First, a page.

Although a full explanation of the long-run behaviour of deflators across countries goes beyond the scope of this article, we believe that a key factor is the internationalisation of domestic production processes. Less pronounced offshoring in Italian manufacturing, and therefore less sizeable changes in the shares of wages and intermediate inputs on gross output, can explain the broad stability found in the long-run relation between its prices and labour costs. This is confirmed by the observation that the use of material intermediate goods has been relatively stable in Italy between 1995 and 2005 (based on EU-Klems data), while it has significantly increased in countries such as Germany (see also Sinn 2005 and, on this site, Marin 2010).

Secondly, we run a simulation in order to better illustrate why Italy’s real effective exchange rates diverge so significantly although the underlying domestic deflators co-move in the long run. In particular we build artificial competitiveness indicators for a limited number of trading partners, namely country A, B and the Rest of the World, under the following assumptions: i) country B is a major partner of country A, whereas the relevance of country A for country B is much smaller, e.g. as is the case of Italy (country A) and Germany (country B); ii) trends in producer prices and unit labour costs in manufacturing are similar in country A, whilst they are higher in both country B and in the Rest of the World.

In this simplified setup it clearly turns out that the basic arithmetic of real effective exchange rates plays a pivotal role. Focusing on a comparison between country A and B, we find that i) the discrepancy in the producer prices-based real effective exchange rates of the two countries is limited, but ii) the ones based on unit labour cost in manufacturing would signal a larger loss of competitiveness in the former than in the second country (Figure 4). Indeed firms in country A suffer from lower labour-cost than producer-price growth in both their partners, while country B exporters on the one side face only one partner (Rest of the World) in this condition, on the other they directly gain from their domestic labour-cost growth being lower than their producer-price growth.

Figure 4. Producer-price- and labour-cost-based indicators in an artificial world

Note: Average yearly data; 2000=100.

Italy’s price competitiveness : Mystery or mirage?

Is the 'mystery' of Italy’s price competitiveness real or is it a mirage emanating from flawed indicators? Traditionally relative labour costs are a good proxy of a country’s competitiveness in the medium term, beyond the short-term adjustments in profit margins. However, in a context of intense globalisation and of restructuring of global value chains, the share of domestically employed labour on total production costs is decreasing, to different extents across countries. Wage shares in the manufacturing sector have actually fallen in most European countries, but to a changing degree generally depending on initial conditions. For instance, between 1998 and 2007 wage shares of gross output plummeted in Germany (from 27.4% to 20.7%), whereas they only marginally diminished in Italy (from 20.6% to 18.2%).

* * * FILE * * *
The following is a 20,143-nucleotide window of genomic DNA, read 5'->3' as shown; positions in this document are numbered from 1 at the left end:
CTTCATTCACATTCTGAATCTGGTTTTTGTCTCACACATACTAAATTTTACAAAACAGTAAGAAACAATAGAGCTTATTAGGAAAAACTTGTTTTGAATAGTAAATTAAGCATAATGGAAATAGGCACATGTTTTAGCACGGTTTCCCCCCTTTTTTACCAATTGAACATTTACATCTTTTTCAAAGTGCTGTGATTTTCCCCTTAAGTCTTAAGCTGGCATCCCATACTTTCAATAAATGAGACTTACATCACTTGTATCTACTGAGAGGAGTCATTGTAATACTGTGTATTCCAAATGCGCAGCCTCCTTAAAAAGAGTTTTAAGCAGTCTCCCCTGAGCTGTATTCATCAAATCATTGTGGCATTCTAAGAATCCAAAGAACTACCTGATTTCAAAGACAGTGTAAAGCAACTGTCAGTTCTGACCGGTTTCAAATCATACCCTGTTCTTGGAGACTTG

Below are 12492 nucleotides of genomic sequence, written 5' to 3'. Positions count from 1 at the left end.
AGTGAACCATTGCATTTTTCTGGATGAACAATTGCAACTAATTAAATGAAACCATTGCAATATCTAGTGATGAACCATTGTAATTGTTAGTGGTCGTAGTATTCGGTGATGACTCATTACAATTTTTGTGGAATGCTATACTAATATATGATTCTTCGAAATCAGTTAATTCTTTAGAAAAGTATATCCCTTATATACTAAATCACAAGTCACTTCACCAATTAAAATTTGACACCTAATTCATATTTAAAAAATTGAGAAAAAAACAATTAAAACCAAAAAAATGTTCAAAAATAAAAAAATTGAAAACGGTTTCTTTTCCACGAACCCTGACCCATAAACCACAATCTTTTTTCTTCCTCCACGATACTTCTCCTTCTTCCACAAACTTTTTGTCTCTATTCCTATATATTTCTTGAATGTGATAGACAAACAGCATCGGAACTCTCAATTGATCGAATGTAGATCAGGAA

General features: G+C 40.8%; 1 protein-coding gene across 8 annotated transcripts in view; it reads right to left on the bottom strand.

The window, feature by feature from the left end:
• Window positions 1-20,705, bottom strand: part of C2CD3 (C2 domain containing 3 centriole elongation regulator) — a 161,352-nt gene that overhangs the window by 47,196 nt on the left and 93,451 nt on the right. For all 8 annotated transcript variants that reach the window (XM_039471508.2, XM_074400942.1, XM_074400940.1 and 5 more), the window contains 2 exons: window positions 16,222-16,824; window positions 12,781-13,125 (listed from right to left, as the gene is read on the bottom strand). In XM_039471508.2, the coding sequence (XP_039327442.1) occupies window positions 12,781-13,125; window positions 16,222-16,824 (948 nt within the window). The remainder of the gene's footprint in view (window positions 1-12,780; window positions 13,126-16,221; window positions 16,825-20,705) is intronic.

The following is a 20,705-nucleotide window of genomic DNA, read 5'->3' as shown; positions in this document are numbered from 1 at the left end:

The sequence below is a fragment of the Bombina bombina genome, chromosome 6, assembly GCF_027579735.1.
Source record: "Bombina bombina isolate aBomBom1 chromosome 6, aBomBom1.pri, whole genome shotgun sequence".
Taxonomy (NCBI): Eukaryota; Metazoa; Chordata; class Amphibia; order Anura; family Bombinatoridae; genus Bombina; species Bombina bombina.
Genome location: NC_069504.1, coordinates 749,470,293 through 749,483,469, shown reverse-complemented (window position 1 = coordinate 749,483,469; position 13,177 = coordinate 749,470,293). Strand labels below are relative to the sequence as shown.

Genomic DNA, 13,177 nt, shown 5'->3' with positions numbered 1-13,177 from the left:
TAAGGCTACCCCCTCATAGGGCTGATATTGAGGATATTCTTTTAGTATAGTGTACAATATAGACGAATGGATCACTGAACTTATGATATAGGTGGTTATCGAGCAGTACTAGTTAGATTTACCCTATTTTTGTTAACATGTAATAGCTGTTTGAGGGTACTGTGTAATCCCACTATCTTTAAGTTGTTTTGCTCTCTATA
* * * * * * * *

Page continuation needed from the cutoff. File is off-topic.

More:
Given the fading representativeness of labour costs in the manufacturing sectors of advanced economies, relying solely on labour-cost-based indicators may provide a biased assessment of price competitiveness. Price-based indicators seem to convey more reliable signals, and in our analysis this proves a convincing argument for Italy.

To conclude, we do not intend to downplay the competitiveness strains incurred by Italian exporters, as indirectly revealed by the progressive erosion of their world market shares (European Commission 2013), somewhat more pronounced than in the case of their main partners. We do however point out that the drag on Italy’ price competitiveness of increasing labour costs is much less relevant, in current times, than the sluggish restructuring of its firms’ production processes, including their pattern of participation in increasingly pervasive global value chains.


Bayoumi, Tamim, Richard Harmsen and Jarkko Turunen (2011), “Euro Area Export Performance and Competitiveness”, IMF Working Paper, n. 140.

European Commission (2013) “In-depth review for Italy”, Staff Working Document, n. 118.

Giordano, Claire and Francesco Zollino (2013) “The Divergent Behaviour of Different Competitiveness Indicators for Italy: An Assessment”, Bank of Italy, mimeo.

Krugman, Paul (2012), “More about Italy”, The New York Times, 28 November.

Levy, Mickey (2012), “Diverging competitiveness among EU nations: Constraining wages is the key”, VoxEU.org, 19 January.

Marin, Dalia (2010), “Germany’s super competitiveness: A helping hand from Eastern Europe”, VoxEU.org, 20 June.

Sinn, Hans-Werner (2005), “Bazaar economy”, IFO policy issues.